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VOLUME 10 NUMBER 19
Prospects are Bright for a Success
ful Season, Many State Records
The track schedule as announced
by Manager De Voe shows that
State has taken a step forward and
has won a place in a higher class of
athletics. Every meet this, year
promises to have more class than
any of last year. The dual meets
with Carlisle and Pitt will be close
ly contested. Pitt has in her fresh
man class many men of collegiate
calibre, notably McMasters who
competed in the State Inter
scolastics last year.
Each day in McAllister Hall for
five or six hours there is a con
tinuous string of men around the
track. The underclassmen has
shown a keen interest but there
might be more men out from the
In the 100 yard dash Dolbin has
made a marvelous improvement.
Under skillful coaching his form is
practically perfect. Lamb is also
receiving much attention in the
sprin's. In preparatory school he
was credited with having done
even time. These two men with
Piner and White will take ample
care of the sprints.
In the quarter mile Mason, Hunt
er, Piner and White and Brown give
promise of bettering 52 seconds.
This will make possible a new State
record for a mile relay team at the
.Penn .Relays. _ . _ '
In the half mile Leyden, Ent
wistle, Michener, Hormick and
Lewis should produce a two
mile relay which will average close
to two minutes.
The milers however show the
greatest promise. From present
indications a new intercollegiate
record will be required to defeat
our four mile relay team. Without
a single star, the team is so well
balanced that a average better than
4-30 should be reached. The most
promising men are Leyden, Ent
wistle, Horst, Schroeder, E. Davis,
Garland and Captain Keyser.
The two mile event will be well
cared for by Keyser, E. L. Hunter,
Henning, Staiger and Larer.
The promising candidates in the
other events are as follows:
Hurdles; Hammitt, Whiting,
Barron. Highjump; Elliott, Pick
ett, Brown, Smith. Broadjump;
Palmer, Hammitt, Bennett. Pole
Vault; Page, Foster, Carpenter,
Hays. Weights; Lamb and H.
The outdoor schedule follows:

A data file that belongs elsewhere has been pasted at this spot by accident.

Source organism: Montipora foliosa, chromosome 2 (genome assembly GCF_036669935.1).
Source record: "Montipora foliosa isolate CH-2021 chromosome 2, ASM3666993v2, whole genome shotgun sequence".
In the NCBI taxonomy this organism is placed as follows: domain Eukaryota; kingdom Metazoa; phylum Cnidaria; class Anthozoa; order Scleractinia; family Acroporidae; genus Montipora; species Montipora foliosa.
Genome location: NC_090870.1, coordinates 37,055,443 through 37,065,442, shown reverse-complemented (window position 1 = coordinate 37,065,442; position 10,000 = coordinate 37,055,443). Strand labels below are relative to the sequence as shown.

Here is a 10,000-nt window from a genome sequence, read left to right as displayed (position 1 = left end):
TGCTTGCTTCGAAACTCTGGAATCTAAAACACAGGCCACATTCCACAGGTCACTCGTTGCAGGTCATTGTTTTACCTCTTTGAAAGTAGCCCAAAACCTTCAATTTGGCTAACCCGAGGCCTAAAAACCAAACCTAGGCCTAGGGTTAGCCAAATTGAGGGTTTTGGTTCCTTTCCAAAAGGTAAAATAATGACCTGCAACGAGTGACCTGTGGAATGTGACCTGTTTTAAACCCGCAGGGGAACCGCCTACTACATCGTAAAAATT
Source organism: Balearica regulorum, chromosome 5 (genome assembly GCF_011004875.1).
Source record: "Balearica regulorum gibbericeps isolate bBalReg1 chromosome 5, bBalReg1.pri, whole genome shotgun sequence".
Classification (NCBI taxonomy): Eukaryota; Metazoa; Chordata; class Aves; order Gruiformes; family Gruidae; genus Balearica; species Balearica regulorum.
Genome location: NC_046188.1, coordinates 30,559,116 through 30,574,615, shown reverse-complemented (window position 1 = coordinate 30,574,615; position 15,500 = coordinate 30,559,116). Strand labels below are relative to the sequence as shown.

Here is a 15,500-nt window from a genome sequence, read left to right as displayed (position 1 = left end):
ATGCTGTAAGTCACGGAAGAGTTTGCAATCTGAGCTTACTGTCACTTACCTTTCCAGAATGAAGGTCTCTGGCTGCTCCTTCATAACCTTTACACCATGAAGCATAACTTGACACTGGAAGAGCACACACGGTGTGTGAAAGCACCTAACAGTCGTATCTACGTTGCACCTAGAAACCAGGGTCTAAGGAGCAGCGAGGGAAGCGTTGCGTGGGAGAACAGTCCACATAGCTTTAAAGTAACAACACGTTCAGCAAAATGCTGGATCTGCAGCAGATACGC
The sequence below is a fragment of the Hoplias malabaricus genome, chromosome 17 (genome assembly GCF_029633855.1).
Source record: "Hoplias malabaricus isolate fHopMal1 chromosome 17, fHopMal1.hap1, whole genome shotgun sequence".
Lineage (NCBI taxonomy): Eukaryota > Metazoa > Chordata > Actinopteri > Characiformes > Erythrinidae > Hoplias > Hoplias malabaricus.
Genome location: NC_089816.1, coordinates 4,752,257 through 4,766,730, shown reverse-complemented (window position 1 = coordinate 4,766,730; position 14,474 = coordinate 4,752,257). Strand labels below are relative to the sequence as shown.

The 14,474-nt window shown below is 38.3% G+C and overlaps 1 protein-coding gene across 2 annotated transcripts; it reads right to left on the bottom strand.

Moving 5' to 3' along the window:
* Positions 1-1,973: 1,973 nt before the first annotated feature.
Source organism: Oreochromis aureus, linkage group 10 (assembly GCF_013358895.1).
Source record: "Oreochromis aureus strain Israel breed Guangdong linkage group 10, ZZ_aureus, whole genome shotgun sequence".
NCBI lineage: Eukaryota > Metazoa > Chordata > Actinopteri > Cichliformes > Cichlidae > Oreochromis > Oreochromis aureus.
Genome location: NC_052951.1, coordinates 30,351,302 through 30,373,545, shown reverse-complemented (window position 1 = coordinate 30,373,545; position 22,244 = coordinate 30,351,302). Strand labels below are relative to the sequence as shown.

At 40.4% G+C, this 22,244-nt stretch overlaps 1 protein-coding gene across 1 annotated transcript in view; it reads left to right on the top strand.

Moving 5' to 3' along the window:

April 25, Penn Relays.
May 2, State Interscholastics.
May 9, Interclass meet,which will
decide men for the Carlisle meet.
May 16, Carlisle at Home.
May 23, Western Penna Inter
collegiates at Pittsburgh.
May 29-30, I C AAA A.
June 8, Pitt at Home.
Spring Cross Country meet, date
Owing to the accident to the
heating system at St. Paul’s Meth
odist Episcopal Church early Sat
urday morning no services could be
held Sunday, so the pastor could
not meet in the evening the stud
ents who, signing cards during the
Eddy Campaign, gave the Meth
odist Episcopal Church as their
preference. He will meet them at
close of the service next Sunday
evening, February 22.
THURSDAY, FEB. 19
6:30 p. m. Toggery Shop. Sale
of Wrestling Tickets.
6:45 p. m. 202 Engineering Build
ing. Meeting of Civic Club.
FRIDAY, FEB. 20
6:30 p. m. Toggery Shop, Sale
of Wrestling Tickets.
8:00 p. m. Auditorium. Free
Lecture on “The Philippines".
SATURDAY, FEB. 21
2:30 p. m. Toggery Shop. Sale
of Wrestling Tickets.
7:00 p. m. Armory. Wrestling.
Penn State vs. Pitt.
SUNDAY, FEB. 22
10:00 a. m. Old Chapel. Fresh-
11:00 a. m. Auditorium. Chapel
8:30 p. m. Auditorium. Cadet
6:30 p. m. Auditorium. Y. M.
The two interclass games during
the past week were the surprises of
the season. The sophomores de
feated the senior’s combination
Wednesday night in a fast hard
fought game. Both teams had
their strongest lineup and the best
Friday evening the juniors got
away from their hoodoo through
the kindness of the freshmen. The
upperclassmen played the better
game in all departments and won
easily. Thus far the freshmen
have a clean slate.
Won Lost Pet
1916 ‘ '3 0"' 1000
1914 2 1 666
1915 1 2 333
1917 0 . 3 ' 000
Alpha Tau Omega Installation.
The installation of the Pennsyl
vania Gamma Omega chapter of
Alpha Tau Omega was conducted
by National President Nathao F.
Griffim, National Treasuree Max S.
Erdman, Claude T. Reno, and
Province Chief Jas. S. Trumans.
Many delegates, alumni and under
gratuates, from other chapters also
The installation proper was held
in the local chapter house on Fri
day February .6. On Saturday
morning, a province conclave was
held, and on Saturday afternoon
from 3.00 to 6.00 p. m., a recep
tion to faculty, students and towns
people. A banquet for local and
visiting members of the fraternity
was held on Saturday evening at
the Nittany Inn.
Latest Building Developments
Within the past week contracts
for two of the six college buildings
which are to be erected have been
awarded. The successful bidders
were Ballinger and Company, of